rant story on the impossibility of finding the train to Seattle from Sea-Tac Airport apparently struck a nerve. Lots of nerves.
Clearly, we’re not the only ones who think that Sound Transit’s Link light rail signage at SeaTac, ah, sucks. But instead of complaining, we’ve decided to do something about it. Because here at Crosscut, we're about solutions!
We hereby announce Crosscut’s first ever Fix This! Design Challenge, overseen by our new and completely unaccountable Crosscut Design Review Board™.
The CDRB’s mission is to call out public design folly and engage you, dear users, in finding a better way. Think of it as crowd-sourcing our way to more intuitive and elegant urban living.
[Aside to design professionals: We do realize that design "contests," while a fine way to generate a yearbook cover or even the occasional transit agency logo, are not always the best route to high quality design. But they sure are fun! And you never know. Remember, Nike got its swoosh from a graphic design student at Portland State.]
For our inaugural Design Challenge we’ve selected one small aspect of light rail signage: the route map. We invite, indeed implore you, design amateurs and professionals alike, to come up with a superior approach. (See Submission Guidelines below.)
So, here’s the challenge: The light rail map pictured below appears above the doors of every light rail car. We think the map is, well, lame for reasons detailed here. Your job, as contestants, is to imagine yourself a newcomer to the region who is trying to take light rail from the airport to some downtown Seattle hotel. You have traversed concourses, escalators and parking garages before finally finding the light rail train and this (Right click on the image to download and enlarge):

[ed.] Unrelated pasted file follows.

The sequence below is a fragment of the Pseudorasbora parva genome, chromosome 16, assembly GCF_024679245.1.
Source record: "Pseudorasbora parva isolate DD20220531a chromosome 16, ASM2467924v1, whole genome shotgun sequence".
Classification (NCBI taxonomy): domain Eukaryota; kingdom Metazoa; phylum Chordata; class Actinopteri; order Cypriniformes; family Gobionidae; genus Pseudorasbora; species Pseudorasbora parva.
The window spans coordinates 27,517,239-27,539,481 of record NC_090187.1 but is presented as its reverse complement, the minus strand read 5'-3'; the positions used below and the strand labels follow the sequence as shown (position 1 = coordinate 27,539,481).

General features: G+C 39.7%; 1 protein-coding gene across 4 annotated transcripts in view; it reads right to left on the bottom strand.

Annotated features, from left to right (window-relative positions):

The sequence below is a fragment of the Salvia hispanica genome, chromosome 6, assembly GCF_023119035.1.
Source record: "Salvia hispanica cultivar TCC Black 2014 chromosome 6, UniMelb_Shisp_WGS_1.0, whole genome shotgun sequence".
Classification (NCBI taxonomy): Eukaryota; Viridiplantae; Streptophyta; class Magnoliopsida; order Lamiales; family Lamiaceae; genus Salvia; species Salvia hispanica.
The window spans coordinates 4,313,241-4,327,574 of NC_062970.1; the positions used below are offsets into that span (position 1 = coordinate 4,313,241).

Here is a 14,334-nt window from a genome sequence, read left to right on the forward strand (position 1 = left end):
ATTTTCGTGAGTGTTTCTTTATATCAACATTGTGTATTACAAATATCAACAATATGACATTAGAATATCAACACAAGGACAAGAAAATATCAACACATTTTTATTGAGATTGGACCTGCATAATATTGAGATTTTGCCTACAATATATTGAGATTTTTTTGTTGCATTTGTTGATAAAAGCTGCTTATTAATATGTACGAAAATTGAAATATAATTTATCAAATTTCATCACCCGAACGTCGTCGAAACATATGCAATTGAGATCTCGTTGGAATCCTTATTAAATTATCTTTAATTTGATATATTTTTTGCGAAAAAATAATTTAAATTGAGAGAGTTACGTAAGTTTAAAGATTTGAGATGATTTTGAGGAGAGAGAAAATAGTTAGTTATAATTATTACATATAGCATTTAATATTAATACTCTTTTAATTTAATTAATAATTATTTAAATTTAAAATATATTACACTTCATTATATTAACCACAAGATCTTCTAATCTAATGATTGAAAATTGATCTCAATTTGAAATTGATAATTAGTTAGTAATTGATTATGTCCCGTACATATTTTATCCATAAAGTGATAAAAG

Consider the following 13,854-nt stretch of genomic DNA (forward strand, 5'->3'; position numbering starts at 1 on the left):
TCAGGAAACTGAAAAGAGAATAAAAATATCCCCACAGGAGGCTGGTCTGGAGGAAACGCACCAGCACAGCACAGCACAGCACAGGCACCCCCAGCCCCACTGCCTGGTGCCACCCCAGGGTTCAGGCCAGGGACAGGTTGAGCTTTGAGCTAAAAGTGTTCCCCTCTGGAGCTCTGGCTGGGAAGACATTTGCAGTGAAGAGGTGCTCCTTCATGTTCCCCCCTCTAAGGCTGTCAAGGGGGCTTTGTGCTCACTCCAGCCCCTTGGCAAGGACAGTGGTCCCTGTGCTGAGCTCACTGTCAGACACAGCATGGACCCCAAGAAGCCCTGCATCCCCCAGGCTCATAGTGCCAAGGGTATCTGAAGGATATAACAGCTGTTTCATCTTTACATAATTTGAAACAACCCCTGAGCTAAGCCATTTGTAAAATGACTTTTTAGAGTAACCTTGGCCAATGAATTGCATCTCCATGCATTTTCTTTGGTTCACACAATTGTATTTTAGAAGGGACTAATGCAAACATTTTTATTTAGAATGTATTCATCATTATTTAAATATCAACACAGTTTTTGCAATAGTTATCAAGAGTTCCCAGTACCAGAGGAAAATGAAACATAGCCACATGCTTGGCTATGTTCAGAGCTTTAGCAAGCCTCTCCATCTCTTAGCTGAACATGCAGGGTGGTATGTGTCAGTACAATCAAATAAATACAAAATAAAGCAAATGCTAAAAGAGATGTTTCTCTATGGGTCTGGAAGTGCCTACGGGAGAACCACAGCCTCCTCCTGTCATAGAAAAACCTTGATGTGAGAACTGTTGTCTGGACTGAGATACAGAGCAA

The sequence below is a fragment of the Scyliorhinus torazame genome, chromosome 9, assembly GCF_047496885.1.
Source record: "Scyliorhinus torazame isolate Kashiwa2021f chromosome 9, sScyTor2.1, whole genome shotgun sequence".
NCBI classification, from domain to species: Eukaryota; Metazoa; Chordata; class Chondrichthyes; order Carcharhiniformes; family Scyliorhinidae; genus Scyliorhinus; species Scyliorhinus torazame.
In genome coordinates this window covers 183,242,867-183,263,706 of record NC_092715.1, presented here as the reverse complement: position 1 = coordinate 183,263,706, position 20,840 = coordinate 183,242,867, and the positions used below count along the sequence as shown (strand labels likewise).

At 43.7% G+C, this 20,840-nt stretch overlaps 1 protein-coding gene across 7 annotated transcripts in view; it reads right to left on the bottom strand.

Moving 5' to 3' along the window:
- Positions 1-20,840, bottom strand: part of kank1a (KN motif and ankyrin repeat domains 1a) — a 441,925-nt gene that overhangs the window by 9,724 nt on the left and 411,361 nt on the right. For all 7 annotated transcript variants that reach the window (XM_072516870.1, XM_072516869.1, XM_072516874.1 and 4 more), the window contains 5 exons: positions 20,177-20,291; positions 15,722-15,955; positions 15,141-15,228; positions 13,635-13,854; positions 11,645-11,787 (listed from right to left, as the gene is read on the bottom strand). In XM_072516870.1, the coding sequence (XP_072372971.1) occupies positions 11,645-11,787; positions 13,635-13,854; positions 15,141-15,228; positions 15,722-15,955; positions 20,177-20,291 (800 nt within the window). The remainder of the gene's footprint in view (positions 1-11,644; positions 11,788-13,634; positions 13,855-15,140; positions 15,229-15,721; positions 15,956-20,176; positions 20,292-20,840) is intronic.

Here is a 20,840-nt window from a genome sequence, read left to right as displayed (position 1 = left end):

What would a better, clearer map of our light rail line system look like? Show us how you'd display the kind of information a newbie would need if he or she were trying to reach Seattle?
The deadline for submissions is 5pm Friday, February 1, 2013. The CDRB™ will judge all submissions and announce the winner on Friday, February 8, at which time we’ll post the winning design — along with the runner-up — for your review and commentary. There's a $25 Starbucks gift card in it for the winning design, and a meeting with transit officials.
Now get busy – and good luck!
Submission Guidelines: Send pdfs of the design, plus a brief (one page tops) explaining your approach to email@example.com no later than 5pm Friday, February 1, 2013. Subject Line: Fix This!